POUNDS: What attracted you to sports photography?

CHRISTY: Sports photography is what got us started. Mom always had the latest and greatest in camera technology (she’s the one who’s always loved photography) and she and I would take turns getting great action shots at my kids little league baseball games. Prior to this my mother had been self employed as a computer program teacher (she’s smart). She taught me how to use Photoshop which at that time was not really being used by the general public or even very many photographers. One day I was making action “collages” for each child on the team to give to the coach in an album, and since I’m a creative at heart they were starting to look pretty cool. That’s when it dawned on me. “The parents are going to want these. I wonder if I could sell them?” So at the team party I told the parents they could buy their child’s collage for $10 (stop laughing, I hadn’t joined PPA yet and didn’t know what I was doing). Well, before I knew it, I had other teams calling us for action photography and collages. My dad was smart enough to realize we couldn’t make a profit at those prices unless we added value to raise the price, so he decided we had to sell them as framed wall art. The next season we did $14,000.00 worth of what we called “Fusion Designs” in 6 weeks! Sound too good to be true? It was. We worked ourselves to death with shooting all the games, culling all the pictures, and designing works of art. At the time we didn’t want to do traditional T&I work because it seemed boring and lacked creativity. We laugh now at how naïve we were!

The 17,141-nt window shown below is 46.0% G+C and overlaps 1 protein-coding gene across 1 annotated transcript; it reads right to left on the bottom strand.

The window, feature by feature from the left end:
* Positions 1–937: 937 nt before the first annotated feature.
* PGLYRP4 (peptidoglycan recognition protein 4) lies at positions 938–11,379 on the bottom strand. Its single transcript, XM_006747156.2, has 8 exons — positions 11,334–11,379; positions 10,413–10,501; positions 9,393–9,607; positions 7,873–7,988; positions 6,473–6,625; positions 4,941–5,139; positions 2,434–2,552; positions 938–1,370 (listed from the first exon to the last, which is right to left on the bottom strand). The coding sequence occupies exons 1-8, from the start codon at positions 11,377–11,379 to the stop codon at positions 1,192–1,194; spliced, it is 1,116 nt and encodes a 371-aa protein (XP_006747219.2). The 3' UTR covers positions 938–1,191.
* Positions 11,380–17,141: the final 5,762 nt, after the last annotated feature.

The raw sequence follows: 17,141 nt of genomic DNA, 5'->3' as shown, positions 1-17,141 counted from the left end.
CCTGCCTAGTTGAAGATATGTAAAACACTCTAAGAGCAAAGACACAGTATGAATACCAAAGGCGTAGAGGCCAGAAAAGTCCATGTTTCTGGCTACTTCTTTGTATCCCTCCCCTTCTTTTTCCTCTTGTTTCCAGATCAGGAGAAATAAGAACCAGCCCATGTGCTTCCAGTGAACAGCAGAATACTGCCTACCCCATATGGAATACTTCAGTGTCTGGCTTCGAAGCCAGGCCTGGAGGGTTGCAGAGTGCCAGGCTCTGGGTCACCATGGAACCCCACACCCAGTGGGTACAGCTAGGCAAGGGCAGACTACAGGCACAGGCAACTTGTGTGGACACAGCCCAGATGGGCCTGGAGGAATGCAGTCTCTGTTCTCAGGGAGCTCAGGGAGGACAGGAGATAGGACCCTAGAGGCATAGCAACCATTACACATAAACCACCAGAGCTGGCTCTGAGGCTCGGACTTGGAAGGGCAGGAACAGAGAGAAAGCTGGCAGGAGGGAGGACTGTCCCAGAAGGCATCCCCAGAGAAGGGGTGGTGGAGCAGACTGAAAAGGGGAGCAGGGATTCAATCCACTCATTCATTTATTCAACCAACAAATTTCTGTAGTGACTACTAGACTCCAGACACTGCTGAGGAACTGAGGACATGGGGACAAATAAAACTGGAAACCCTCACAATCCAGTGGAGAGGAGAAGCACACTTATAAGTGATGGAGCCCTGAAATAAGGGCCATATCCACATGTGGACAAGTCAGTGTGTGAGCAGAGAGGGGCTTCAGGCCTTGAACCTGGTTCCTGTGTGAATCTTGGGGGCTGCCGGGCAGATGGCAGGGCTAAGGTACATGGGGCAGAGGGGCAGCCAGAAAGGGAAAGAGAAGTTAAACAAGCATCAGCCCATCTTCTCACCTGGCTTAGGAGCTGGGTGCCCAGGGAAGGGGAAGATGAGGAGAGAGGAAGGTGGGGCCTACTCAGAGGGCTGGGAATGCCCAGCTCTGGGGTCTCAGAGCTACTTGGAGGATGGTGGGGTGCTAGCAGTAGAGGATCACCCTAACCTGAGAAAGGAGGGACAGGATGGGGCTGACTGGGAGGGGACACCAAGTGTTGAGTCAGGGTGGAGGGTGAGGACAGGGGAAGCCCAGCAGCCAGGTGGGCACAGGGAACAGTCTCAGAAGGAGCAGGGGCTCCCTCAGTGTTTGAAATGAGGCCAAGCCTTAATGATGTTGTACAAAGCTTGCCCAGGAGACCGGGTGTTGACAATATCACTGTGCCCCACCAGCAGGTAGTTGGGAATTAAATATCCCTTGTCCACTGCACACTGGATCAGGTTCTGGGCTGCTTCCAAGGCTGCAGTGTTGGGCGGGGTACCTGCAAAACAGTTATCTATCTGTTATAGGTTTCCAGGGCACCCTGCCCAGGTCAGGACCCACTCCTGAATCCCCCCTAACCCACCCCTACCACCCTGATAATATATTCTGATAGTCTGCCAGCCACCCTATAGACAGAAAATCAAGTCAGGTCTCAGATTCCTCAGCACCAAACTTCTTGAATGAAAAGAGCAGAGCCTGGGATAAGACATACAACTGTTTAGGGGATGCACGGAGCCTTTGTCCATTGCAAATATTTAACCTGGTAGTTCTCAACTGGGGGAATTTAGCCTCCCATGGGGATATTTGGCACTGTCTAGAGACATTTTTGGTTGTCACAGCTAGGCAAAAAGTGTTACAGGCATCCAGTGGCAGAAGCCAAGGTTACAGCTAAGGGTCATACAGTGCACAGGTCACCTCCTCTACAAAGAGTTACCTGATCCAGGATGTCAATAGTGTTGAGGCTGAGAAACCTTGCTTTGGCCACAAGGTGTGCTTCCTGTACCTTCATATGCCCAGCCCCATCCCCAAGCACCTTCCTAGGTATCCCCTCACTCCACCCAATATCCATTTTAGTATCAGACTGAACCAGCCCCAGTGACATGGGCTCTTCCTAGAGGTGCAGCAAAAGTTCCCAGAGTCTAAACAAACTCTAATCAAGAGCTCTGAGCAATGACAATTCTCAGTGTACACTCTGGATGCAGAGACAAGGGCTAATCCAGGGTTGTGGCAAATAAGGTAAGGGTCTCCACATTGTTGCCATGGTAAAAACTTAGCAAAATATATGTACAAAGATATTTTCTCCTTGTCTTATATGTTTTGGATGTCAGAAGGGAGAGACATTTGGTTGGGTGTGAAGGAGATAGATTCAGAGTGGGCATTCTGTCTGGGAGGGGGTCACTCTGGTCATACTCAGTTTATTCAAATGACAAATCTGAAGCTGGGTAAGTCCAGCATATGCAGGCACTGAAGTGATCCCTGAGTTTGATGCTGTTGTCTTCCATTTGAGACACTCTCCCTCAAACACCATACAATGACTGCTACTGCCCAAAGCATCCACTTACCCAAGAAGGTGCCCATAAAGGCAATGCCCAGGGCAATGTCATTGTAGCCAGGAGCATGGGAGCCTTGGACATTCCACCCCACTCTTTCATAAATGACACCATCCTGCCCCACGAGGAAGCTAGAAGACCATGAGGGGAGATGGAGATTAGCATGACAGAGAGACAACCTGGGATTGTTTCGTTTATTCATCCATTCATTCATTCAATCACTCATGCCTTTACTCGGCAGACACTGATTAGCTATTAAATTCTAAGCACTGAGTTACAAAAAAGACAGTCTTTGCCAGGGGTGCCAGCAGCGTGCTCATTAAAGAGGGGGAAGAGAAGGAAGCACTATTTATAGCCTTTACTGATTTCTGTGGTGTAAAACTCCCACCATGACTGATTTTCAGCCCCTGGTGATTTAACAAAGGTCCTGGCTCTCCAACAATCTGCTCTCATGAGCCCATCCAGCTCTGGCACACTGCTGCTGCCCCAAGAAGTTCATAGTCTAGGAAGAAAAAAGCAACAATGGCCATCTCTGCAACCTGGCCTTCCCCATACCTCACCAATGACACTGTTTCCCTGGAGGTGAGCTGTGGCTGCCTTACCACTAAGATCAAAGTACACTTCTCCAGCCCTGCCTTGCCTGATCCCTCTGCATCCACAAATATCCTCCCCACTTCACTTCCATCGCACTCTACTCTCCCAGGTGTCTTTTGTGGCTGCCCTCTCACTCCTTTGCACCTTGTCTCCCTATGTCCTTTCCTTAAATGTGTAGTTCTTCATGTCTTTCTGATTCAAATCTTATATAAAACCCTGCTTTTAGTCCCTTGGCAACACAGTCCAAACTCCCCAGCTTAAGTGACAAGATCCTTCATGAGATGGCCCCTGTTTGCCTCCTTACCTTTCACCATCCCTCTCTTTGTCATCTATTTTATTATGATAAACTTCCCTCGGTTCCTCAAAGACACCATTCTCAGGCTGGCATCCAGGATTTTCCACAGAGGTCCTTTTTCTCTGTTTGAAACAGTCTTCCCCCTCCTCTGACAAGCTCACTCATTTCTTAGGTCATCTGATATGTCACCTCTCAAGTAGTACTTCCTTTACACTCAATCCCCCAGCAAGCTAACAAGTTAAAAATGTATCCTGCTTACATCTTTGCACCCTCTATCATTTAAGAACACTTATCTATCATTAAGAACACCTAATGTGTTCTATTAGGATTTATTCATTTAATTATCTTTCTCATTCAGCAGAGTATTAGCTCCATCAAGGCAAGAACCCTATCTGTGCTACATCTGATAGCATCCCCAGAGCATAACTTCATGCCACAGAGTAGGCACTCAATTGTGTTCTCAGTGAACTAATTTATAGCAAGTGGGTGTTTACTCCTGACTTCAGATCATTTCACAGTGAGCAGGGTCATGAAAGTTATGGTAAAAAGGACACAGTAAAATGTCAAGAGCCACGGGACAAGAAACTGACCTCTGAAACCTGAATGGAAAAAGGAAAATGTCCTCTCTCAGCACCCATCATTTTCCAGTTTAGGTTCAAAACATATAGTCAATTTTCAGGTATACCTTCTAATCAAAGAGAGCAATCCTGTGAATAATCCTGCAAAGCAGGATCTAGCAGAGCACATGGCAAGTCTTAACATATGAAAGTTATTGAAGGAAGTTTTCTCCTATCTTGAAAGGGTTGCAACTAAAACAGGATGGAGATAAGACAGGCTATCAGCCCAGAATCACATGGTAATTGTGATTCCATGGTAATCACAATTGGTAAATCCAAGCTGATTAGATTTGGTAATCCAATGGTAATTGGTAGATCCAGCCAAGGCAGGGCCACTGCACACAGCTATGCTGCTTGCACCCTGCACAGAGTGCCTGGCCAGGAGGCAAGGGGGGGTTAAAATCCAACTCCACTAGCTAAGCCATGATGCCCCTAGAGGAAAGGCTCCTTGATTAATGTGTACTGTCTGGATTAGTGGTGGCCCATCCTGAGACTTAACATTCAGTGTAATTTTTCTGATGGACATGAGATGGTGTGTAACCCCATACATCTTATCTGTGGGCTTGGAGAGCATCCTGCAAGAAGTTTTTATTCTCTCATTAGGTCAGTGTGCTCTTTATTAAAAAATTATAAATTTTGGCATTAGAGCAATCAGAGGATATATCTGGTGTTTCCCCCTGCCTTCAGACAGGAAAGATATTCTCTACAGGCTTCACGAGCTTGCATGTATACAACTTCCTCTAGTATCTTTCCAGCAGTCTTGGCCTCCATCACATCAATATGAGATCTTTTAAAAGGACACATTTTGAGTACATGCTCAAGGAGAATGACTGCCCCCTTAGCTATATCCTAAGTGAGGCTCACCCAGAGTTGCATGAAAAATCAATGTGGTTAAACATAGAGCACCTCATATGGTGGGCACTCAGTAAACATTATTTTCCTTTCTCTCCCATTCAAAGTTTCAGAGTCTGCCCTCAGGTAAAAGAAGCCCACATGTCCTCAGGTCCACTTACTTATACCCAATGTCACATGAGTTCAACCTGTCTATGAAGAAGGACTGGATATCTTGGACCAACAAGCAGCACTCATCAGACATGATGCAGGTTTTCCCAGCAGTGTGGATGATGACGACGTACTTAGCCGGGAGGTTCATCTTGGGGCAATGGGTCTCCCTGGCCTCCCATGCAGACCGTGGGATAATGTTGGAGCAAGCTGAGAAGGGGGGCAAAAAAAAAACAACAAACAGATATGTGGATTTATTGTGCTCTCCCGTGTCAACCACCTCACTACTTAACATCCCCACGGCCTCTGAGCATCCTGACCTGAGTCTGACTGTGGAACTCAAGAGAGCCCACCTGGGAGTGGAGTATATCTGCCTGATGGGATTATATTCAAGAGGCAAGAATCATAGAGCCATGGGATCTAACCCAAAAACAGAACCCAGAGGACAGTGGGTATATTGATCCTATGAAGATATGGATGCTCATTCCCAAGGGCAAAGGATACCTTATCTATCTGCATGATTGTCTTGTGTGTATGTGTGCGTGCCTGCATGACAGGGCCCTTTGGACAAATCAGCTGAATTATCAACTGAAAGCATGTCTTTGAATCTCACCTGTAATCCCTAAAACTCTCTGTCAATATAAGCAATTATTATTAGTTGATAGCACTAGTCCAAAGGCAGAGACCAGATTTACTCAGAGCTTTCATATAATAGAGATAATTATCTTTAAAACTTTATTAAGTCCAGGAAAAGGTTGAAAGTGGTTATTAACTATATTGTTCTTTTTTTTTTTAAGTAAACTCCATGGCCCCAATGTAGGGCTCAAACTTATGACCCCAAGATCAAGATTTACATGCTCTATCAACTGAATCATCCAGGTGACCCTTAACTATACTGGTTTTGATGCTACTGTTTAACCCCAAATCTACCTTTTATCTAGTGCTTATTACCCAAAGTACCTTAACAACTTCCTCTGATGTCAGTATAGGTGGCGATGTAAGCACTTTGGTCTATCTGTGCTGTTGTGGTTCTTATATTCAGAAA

POUNDS: “Sportraits” is a great term. Was that term a conscious part of your branding?

CHRISTY: I definitely started using the term “Sportraits” as part of a branding effort but I don’t think I was the first to come up with it. I’ve seen others throughout the industry use it. I think it’s very fitting for professionally lit and posed athlete portraits and I absolutely love creating them!

POUNDS: How do you connect with your subjects to get such great shots?

CHRISTY: Kids can be notoriously difficult and teenagers have strong opinions. I’ve always been a people person and I think that is a big part of being able to connect and capture their inner athlete. Usually they’ve seen my work so they trust my judgment.

POUNDS: What’s the best advice you’ve received regarding photography?

CHRISTY: All of the advice I received during my certification process has been invaluable. The things that have stuck with me the most from that experience are directional lighting, light quality, and that the background matters as much as the subject.

POUNDS: What are some memorable shoots?

CHRISTY: It’s very rewarding and memorable any time we get to photograph a family or a senior who purchased Fusion Designs from us in the early days. I love their loyalty and they love that they were there in the beginning.

POUNDS: What advice would you give to photographers that want to enter the volume sports field?

CHRISTY: Volume photography is exhausting and energizing all at the same time. Speed is the name of the game with team and individual work. Coaches don’t like to wait! As a rule quality and quantity don’t go together but we strive to bridge the gap.